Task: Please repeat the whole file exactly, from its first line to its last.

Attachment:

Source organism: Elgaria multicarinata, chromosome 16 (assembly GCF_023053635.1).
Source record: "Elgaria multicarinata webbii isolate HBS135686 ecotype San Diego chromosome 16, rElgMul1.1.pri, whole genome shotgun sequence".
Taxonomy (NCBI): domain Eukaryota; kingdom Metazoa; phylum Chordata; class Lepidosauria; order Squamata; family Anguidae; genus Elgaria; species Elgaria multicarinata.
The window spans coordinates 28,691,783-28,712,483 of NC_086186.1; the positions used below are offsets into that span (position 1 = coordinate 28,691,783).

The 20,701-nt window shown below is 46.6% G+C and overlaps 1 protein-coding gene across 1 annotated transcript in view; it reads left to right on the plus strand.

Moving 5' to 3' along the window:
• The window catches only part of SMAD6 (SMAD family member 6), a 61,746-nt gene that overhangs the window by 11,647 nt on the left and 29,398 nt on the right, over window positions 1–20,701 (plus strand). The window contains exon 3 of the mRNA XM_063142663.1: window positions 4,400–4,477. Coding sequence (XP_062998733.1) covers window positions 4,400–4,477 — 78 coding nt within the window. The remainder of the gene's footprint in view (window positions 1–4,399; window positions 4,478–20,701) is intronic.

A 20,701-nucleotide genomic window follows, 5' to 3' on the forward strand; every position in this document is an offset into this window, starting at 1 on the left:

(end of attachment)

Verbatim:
Source organism: Elgaria multicarinata, chromosome 16 (assembly GCF_023053635.1).
Source record: "Elgaria multicarinata webbii isolate HBS135686 ecotype San Diego chromosome 16, rElgMul1.1.pri, whole genome shotgun sequence".
Taxonomy (NCBI): domain Eukaryota; kingdom Metazoa; phylum Chordata; class Lepidosauria; order Squamata; family Anguidae; genus Elgaria; species Elgaria multicarinata.
The window spans coordinates 28,691,783-28,712,483 of NC_086186.1; the positions used below are offsets into that span (position 1 = coordinate 28,691,783).

The 20,701-nt window shown below is 46.6% G+C and overlaps 1 protein-coding gene across 1 annotated transcript in view; it reads left to right on the plus strand.

Moving 5' to 3' along the window:
• The window catches only part of SMAD6 (SMAD family member 6), a 61,746-nt gene that overhangs the window by 11,647 nt on the left and 29,398 nt on the right, over window positions 1–20,701 (plus strand). The window contains exon 3 of the mRNA XM_063142663.1: window positions 4,400–4,477. Coding sequence (XP_062998733.1) covers window positions 4,400–4,477 — 78 coding nt within the window. The remainder of the gene's footprint in view (window positions 1–4,399; window positions 4,478–20,701) is intronic.

A 20,701-nucleotide genomic window follows, 5' to 3' on the forward strand; every position in this document is an offset into this window, starting at 1 on the left: